Egypt may need to consider securing its borders with Libya to prevent the infiltration of armed groups.
Since his rise into the political spotlight about 18 months ago, Egypt’s Abdel Fattah el-Sisi has presented himself domestically and abroad as a leader in the fight against political religious groups in the region.
The slaughter of 21 Coptic Egyptian workers by the Islamic State of Iraq and the Levant (ISIL) in Libya, and the retaliatory air strikes launched by Egypt’s military, have expanded Sisi’s regional war against such groups. The developments come just weeks after Egypt declared al-Qassam Brigades, the armed wing of the Palestinian faction Hamas, a “terrorist group”.
Sisi frequently fails to differentiate between groups such as the Muslim Brotherhood and more violent and hardline organisations, such as al-Qaeda and ISIL.
Domestically, the Egyptian president launched a massive crackdown against the Brotherhood, Egypt’s largest political opposition group, declaring it a “terrorist” organisation, arresting its leaders and banning its political party. A widening military campaign against ISIL affiliates in Sinai has killed hundreds of people, including civilians.
Egyptian media and state officials have often blamed Hamas for attacks on Egypt’s security forces in Sinai. Egypt has also declared its support for Libya’s internationally recognised government in Tobruk, which has been engaged in a months-long armed struggle against a parallel government in Tripoli, which is supported by armed groups and the General National Congress.
Egypt, with backing from the United Arab Emirates, has often been accused of providing military support to the forces of Khalifa Haftar fighting alongside the Tobruk government – allegations Egypt has denied.
Egypt’s air strikes against ISIL targets may be seen as a new chapter in Sisi’s regional confrontations with hardline groups. In a speech to the nation on Sunday night, Sisi told Egyptians that his country “reserves the right to respond by the appropriate measures and at the appropriate time in retribution against those killers”.
It remains to be seen how far Egypt’s armed campaign will go against ISIL targets in Libya, but internationally, the air strikes could represent an opportunity for Sisi’s regime, giving it a larger role in the growing international coalition against ISIL and its regional affiliates.
In December, the United States delivered 10 Apache helicopters to Egypt after holding back military aid since the military coup led by Sisi ousting Egypt’s democratically elected president, Mohamed Morsi. The delivery was primarily justified by Egypt’s need to fight ISIL in Sinai. Egypt was also expected on Monday to sign a $5.9bn deal to buy 24 Rafale jet fighters from France.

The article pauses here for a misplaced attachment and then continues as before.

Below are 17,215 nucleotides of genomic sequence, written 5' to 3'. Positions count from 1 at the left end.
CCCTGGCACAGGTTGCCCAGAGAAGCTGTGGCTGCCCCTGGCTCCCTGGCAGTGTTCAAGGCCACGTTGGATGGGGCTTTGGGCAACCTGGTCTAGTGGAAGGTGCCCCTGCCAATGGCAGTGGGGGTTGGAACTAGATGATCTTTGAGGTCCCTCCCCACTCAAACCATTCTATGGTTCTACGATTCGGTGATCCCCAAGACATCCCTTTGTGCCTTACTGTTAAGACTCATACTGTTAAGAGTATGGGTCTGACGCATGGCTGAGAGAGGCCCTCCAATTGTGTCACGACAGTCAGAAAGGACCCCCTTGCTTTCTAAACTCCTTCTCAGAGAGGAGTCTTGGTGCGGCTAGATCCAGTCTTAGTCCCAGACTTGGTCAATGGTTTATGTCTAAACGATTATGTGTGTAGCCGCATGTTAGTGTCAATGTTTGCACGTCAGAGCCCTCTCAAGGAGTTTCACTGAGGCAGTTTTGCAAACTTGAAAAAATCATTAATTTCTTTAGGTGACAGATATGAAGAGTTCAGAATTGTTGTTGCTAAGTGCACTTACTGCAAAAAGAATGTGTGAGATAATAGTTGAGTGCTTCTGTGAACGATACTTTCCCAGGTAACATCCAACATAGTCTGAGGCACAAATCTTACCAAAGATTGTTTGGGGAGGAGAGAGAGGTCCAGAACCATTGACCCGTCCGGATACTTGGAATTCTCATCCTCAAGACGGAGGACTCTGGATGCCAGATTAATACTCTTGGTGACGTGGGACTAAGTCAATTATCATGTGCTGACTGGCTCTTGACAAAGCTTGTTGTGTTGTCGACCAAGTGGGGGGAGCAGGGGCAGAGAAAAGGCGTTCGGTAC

The air strikes could also help Sisi gain domestic support at a crucial time, with his regime facing growing criticism by supporters and foes alike over his stalled political agenda and unprecedented human rights violations.
In addition, at the end of January, more than 40 members of Egypt’s security forces were killed in a coordinated attack in North Sinai, shaking Egypt’s trust in the abilities of its military to keep control of the strategic peninsula.
Sisi could also use his expanding war against ISIL to further suppress any demands for political reforms. A parliamentary election scheduled for March is effectively being boycotted by the majority of political forces that led the January 25 revolution.
Despite such opportunities, Egypt’s intervention in Libya also presents Sisi with new challenges. It shows the growing threat posed by ISIL to Egypt as the group expands in Sinai in the east and Libya to the west.
Air strikes have so far been unable to defeat ISIL throughout the region, and they have also caused civilian casualties, further deepening tensions. Egypt may need to consider securing its borders with Libya, which have long been scarcely inhabited, to prevent the infiltration of armed groups.
At the same time, the Egyptian military intervention could undermine dialogue opportunities between the two main political groups in Libya, the Tobruk and Tripoli governments.
A UN-sponsored dialogue process finally succeeded in bringing the two sides together last week in Ghadames, but they have yet to talk directly to each other. The military intervention by Egypt, which favours the Tobruk government, could ultimately upset the balance between the parties and risk deepening the conflict.
Source: Al Jazeera